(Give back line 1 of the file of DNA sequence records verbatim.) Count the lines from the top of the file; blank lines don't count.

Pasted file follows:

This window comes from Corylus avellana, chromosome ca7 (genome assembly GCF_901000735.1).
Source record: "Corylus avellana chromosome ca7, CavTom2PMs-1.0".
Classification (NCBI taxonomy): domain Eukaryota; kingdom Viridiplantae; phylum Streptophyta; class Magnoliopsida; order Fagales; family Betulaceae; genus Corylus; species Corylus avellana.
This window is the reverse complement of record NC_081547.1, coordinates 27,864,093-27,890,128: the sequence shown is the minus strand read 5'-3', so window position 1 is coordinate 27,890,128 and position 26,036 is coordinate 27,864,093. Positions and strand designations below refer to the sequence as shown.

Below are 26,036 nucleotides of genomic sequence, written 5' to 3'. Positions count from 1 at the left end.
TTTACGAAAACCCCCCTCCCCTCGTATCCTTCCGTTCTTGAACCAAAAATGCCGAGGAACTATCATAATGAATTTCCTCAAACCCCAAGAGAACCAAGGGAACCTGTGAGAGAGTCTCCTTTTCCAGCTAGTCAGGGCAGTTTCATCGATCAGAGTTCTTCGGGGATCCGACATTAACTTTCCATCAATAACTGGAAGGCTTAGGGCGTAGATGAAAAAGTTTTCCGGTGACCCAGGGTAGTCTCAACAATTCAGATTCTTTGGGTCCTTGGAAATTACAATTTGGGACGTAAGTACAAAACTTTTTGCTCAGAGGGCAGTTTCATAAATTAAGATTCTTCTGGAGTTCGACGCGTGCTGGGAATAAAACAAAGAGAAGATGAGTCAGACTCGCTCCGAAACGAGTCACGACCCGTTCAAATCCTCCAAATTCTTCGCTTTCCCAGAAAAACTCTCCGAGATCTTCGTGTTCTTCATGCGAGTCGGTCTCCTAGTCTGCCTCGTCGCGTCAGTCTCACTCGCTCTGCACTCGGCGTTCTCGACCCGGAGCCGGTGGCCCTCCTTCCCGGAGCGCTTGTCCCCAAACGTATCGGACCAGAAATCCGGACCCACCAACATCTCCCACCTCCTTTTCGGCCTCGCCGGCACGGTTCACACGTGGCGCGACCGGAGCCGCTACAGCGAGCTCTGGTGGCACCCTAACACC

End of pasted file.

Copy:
This window comes from Corylus avellana, chromosome ca7 (genome assembly GCF_901000735.1).